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E-Commerce Drives Record-Low Industrial Vacancy Rates On Both Sides Of The Atlantic

The industrial sector is on a strong performance streak in North America and the UK thanks to increased e-commerce demands. 

“There is one recurring statistic in virtually every market and country under our coverage — low vacancy rates. All but two markets posted single-digit vacancy at the conclusion of the first quarter of 2017,” Avison Young CEO Mark Rose said in a statement. 

Surging demand has some developers struggling to keep up new warehouse supply in Atlanta.

Traditional manufacturing is still a key component in industrial real estate, but the surge in online shopping by both e-tailers and brick-and-mortar players is a boon to industrial plant, distribution and warehouse assets, Rose said. U.S. net absorption reached 232M SF within the 12 months ending in March. Occupancy levels in Dallas, Los Angeles, Atlanta, Chicago, Detroit and New Jersey markets each increased 10M SF or more.

Urban markets like these have been posing challenges as of late, as users call for innovation in the industry in order to accommodate tenant and demand shifts.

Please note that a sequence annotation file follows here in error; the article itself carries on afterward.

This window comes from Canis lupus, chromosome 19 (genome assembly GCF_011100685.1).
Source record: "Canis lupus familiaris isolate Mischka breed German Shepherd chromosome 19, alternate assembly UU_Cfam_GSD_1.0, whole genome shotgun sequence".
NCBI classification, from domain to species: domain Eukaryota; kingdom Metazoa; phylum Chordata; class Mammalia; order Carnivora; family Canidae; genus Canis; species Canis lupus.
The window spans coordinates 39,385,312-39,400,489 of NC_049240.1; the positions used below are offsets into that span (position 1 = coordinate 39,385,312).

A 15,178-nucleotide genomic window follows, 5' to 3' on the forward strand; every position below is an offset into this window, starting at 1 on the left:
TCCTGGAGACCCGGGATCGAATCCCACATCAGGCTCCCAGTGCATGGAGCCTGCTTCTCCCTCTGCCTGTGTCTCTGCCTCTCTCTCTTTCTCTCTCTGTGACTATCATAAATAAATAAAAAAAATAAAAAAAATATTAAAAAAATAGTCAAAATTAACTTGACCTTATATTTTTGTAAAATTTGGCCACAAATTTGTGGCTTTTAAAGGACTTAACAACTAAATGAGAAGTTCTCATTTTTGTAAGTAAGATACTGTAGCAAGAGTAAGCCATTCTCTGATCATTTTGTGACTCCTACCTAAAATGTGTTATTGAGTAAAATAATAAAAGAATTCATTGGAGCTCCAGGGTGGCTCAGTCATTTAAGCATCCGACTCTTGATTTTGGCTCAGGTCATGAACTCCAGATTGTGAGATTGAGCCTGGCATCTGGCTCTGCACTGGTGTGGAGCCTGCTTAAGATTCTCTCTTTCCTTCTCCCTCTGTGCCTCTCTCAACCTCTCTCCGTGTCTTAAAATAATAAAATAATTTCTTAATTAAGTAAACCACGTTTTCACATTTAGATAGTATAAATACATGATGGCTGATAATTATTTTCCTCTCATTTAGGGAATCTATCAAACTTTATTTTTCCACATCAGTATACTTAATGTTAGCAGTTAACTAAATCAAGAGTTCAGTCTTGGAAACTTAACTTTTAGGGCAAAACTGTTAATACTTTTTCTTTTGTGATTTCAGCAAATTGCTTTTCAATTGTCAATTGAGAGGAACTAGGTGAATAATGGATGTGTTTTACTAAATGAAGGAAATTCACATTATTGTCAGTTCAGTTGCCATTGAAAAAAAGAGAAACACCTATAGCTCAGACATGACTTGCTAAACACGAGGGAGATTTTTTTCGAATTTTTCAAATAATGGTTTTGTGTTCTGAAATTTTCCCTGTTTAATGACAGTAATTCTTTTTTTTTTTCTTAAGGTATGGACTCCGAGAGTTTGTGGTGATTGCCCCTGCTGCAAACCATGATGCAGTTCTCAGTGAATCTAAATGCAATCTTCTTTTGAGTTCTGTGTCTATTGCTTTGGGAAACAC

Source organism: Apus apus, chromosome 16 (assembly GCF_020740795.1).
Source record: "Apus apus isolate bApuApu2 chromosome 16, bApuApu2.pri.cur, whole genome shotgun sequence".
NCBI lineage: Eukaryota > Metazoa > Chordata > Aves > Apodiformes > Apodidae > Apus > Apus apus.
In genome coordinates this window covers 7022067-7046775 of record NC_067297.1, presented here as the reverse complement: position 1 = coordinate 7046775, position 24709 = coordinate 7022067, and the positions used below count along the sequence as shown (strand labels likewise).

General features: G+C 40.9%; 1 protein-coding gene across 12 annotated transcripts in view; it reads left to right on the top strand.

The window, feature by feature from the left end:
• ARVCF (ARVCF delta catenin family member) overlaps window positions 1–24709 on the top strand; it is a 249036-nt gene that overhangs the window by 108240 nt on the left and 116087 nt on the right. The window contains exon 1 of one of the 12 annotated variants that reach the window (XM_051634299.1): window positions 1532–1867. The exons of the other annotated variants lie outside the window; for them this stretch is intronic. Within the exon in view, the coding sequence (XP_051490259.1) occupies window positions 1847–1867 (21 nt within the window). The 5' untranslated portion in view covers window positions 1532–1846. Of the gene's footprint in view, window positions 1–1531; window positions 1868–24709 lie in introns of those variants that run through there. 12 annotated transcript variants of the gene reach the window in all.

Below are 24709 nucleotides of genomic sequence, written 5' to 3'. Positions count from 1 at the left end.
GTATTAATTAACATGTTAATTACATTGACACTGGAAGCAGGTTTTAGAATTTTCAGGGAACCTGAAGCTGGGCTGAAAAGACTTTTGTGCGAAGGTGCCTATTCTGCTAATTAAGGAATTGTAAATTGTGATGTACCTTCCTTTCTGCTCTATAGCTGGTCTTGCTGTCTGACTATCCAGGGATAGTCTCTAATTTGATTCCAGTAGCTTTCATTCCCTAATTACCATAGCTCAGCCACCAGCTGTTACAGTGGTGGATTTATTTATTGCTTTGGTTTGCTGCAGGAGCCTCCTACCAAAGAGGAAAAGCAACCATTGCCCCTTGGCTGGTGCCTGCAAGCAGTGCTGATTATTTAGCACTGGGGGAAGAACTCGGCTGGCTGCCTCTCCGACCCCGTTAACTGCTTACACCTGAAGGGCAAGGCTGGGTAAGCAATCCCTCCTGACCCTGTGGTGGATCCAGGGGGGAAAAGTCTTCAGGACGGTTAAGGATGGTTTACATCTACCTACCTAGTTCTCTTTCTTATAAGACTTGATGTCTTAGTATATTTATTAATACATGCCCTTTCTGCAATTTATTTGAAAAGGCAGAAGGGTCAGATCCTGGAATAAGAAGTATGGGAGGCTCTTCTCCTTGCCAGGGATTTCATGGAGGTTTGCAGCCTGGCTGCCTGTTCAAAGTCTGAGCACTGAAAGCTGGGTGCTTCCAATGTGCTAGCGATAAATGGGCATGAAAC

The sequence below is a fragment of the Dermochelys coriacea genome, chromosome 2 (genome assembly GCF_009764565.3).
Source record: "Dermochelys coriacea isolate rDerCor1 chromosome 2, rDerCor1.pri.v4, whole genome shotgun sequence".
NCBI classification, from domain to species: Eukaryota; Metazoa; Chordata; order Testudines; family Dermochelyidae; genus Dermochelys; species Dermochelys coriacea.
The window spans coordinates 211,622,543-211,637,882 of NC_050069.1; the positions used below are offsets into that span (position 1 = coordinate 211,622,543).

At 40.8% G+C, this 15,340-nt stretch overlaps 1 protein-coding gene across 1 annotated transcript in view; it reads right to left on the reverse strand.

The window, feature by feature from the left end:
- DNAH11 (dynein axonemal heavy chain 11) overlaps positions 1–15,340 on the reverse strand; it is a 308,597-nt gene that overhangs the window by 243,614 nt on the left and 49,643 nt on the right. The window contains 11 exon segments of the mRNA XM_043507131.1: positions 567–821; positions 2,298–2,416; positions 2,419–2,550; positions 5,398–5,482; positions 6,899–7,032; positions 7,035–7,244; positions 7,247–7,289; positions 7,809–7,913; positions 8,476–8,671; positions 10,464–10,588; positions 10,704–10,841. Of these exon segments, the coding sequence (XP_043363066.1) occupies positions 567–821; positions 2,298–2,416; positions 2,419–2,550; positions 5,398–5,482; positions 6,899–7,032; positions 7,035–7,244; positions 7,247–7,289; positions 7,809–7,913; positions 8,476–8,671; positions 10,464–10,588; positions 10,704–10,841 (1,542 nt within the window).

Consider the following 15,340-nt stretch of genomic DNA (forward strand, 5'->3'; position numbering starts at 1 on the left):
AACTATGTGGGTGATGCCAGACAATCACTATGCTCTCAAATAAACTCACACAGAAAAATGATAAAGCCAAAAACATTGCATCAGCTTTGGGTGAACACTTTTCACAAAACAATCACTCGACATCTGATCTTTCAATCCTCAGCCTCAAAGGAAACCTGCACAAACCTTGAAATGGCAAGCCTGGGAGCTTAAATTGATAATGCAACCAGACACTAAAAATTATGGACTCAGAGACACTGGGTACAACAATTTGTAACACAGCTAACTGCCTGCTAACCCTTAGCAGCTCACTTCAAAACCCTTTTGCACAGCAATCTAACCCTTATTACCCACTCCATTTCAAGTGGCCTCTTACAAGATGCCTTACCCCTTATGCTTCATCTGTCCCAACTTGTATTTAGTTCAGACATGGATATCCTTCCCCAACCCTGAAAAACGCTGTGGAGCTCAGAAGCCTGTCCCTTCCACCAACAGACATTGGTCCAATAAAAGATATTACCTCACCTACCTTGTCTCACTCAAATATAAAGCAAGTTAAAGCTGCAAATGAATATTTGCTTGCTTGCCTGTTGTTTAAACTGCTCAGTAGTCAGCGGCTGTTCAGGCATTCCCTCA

“Lack of available supply, the emphasis on the last mile in the supply chain, higher clear heights and land constraints are widespread and common issues,” said Earl Webb, president of U.S. operations at Avison Young.  

Sparse land availability and online shoppers demanding same-day delivery are changing the way much-needed warehouses in the urban core are being built. Some developers are looking to build taller warehouses with mezzanine levels to maximize space. The tightest U.S. markets were also the ones to experience the least absorption, such as cities like San Francisco that have such limited supply (29K SF).

The industrial market will have to adapt to new demands in the next cycle, as data centers, tech and distribution drive vacancy rates even lower and older properties have to be converted, Webb said. 

This strong industrial performance is not limited to the United States. Canada and the UK are both hitting record-low industrial vacancy rates. London reported a vacancy rate of 2.7% while Vancouver’s 1.9% vacancy rate overtook Toronto’s 2.2% for the lowest seen in Canada. Industrial markets in these countries are facing a supply shortage similar to America's, particularly in urban markets thanks to e-commerce. Despite this strength in performance, the U.S. remains cautiously optimistic in light of President Donald Trump's “America First” policies and what they could mean for the industrial sector. 

“The industrial market is expected to benefit from the world's largest economy,” said Bill Argeropoulos, principal and practice leader of Canadian research for Avison Young. “The caveat: uncertainty surrounding the new U.S. administration's protectionist trade policies could pose some risk to the industrial market and Canada in general.”